I recently examined how Congress’s low approval rating could hurt Republicans in the midterm elections. The national political environment in 2014 doesn’t appear as pro-GOP as it was in 2010. Instead, Republicans running for the U.S. Senate and House in 2014 may have only a slight wind at their back.
One of the more interesting critiques of my post was from people pointing to “Fenno’s paradox,” the idea that “Americans hate Congress but love their own congressman,” and therefore, Congress’s overall approval rating doesn’t matter. In my original analysis, I used overall congressional approval rather than the approval of individual members. The former has been asked for a much longer period, and overall congressional approval allows for better testing when trying to detangle its effects from presidential approval in years when the two branches were controlled by different parties.
Still, what exactly is the relationship between how someone views Congress overall and how she views her representative?
The relationship turns out to be quite strong.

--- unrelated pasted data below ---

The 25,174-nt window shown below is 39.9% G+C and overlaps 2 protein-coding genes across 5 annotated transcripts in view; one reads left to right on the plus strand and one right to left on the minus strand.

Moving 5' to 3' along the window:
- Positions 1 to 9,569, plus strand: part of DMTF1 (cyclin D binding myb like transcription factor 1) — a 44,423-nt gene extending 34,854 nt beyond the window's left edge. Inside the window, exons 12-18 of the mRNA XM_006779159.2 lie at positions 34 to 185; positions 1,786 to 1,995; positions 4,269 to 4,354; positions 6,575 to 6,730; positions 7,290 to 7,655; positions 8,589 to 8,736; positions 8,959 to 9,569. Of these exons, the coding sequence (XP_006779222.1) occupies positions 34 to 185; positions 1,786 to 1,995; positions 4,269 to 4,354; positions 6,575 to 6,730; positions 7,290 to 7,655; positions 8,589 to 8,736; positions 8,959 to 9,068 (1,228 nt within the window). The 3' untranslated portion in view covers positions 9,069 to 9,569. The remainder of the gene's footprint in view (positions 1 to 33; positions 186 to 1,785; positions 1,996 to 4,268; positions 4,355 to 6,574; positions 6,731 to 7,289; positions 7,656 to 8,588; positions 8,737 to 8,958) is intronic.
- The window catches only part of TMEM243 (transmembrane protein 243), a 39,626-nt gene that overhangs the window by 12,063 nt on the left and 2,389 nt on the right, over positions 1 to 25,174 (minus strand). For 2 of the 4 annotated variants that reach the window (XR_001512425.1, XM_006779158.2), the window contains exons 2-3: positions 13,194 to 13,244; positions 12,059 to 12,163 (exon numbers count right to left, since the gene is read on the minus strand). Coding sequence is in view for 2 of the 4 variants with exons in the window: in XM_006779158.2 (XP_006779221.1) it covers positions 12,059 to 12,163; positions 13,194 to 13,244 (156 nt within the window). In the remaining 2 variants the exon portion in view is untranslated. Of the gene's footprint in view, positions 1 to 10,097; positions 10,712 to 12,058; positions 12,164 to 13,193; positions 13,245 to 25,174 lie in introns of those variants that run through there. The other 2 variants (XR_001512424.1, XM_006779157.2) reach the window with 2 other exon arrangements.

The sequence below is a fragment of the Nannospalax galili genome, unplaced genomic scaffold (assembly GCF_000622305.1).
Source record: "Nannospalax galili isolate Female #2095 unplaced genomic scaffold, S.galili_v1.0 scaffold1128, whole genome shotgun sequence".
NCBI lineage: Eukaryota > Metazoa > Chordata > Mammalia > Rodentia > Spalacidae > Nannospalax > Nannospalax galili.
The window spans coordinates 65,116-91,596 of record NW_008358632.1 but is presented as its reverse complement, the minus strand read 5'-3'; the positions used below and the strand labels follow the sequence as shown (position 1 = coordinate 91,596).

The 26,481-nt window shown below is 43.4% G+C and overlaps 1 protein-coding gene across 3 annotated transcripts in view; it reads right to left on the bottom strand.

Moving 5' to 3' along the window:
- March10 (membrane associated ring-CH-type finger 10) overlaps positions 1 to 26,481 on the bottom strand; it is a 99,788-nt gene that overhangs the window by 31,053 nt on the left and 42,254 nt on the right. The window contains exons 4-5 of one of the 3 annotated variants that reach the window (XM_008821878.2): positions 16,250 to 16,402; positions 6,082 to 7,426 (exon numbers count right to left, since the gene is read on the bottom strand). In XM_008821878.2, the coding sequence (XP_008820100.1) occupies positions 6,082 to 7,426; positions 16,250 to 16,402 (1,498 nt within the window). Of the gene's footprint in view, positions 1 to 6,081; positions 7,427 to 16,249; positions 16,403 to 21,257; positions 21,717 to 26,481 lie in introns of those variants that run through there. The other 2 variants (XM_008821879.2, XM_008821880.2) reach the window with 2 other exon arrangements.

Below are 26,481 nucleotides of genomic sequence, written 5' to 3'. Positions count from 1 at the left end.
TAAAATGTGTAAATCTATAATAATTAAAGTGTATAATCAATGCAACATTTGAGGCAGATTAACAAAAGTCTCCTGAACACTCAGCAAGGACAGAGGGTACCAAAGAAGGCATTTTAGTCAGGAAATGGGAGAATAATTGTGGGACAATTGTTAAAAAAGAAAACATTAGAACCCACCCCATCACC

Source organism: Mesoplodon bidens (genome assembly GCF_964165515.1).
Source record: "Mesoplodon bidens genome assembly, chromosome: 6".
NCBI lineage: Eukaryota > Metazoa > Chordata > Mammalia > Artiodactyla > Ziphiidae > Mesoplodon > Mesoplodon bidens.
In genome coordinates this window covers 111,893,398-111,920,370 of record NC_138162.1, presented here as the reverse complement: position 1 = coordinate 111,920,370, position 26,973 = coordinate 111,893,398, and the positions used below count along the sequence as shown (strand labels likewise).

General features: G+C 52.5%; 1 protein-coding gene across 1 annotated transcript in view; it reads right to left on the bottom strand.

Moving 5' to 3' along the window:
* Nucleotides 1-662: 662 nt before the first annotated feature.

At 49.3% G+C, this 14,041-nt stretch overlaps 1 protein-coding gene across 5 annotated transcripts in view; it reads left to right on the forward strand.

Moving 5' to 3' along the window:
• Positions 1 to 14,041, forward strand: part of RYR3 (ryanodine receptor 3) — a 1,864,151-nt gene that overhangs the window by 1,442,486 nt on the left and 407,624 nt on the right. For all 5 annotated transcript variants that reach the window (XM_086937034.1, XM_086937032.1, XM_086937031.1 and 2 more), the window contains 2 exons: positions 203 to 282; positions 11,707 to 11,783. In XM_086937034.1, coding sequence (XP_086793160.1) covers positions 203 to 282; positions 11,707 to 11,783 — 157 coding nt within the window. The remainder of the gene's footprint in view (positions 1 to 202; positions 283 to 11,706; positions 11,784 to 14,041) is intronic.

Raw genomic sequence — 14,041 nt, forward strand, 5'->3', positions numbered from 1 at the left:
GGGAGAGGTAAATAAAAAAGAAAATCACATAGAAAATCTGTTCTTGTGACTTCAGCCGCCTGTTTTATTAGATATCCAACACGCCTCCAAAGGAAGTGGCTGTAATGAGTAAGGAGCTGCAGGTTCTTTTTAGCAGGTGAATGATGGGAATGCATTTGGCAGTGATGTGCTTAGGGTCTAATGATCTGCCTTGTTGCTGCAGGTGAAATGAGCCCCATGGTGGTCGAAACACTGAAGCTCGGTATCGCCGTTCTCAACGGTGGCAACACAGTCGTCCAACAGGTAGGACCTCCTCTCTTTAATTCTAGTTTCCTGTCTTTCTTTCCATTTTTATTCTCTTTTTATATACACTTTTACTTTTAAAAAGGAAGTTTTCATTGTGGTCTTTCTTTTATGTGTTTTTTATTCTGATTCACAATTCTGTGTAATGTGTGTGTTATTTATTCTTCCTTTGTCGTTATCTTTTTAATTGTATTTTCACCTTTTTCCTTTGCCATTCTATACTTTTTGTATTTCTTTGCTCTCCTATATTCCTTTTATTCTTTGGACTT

I looked at every election for which I could find a national survey taken in the final two months of the campaign that asked whether people approved of their representative and whether they approved of Congress overall. Since 1990, every midterm election has had such a poll.
As expected, approval of individual representatives is higher than of Congress as a whole. But the two almost always move in tandem. The correlation, on a scale of -1 to 1, is 0.93. When one approval rating drops in half, the other has a good chance of dropping by half as well.
We can also look at two similar poll questions that Cook Political Report’s Dave Wasserman used a few weeks ago in an article for FiveThirtyEight to show the public’s growing distaste for Congress. Gallup has asked respondents before every election since 1992 (except 1996) whether they believe their representative should be re-elected and whether most representatives should be re-elected.
These questions show the same pattern as the approval questions.
Approval of one’s own representative is always higher than those toward all representatives, but the two flow in unison. The correlation here is 0.94. And yes, overall congressional approval is highly correlated at 0.98 with whether someone wants most representatives to be re-elected.
The key is to recognize the scale of these questions. How Americans feel about Congress as a body is directly linked to how they feel about their own representatives. This year, all of these measures are at historic lows and below 50 percent. But that doesn’t mean most of Congress is going to turned out; in fact, a vast majority of members of Congress are going to get re-elected. Still, as I said last week, the public’s dislike of Congress may prevent Republicans from taking full advantage of President Obama’s low approval rating.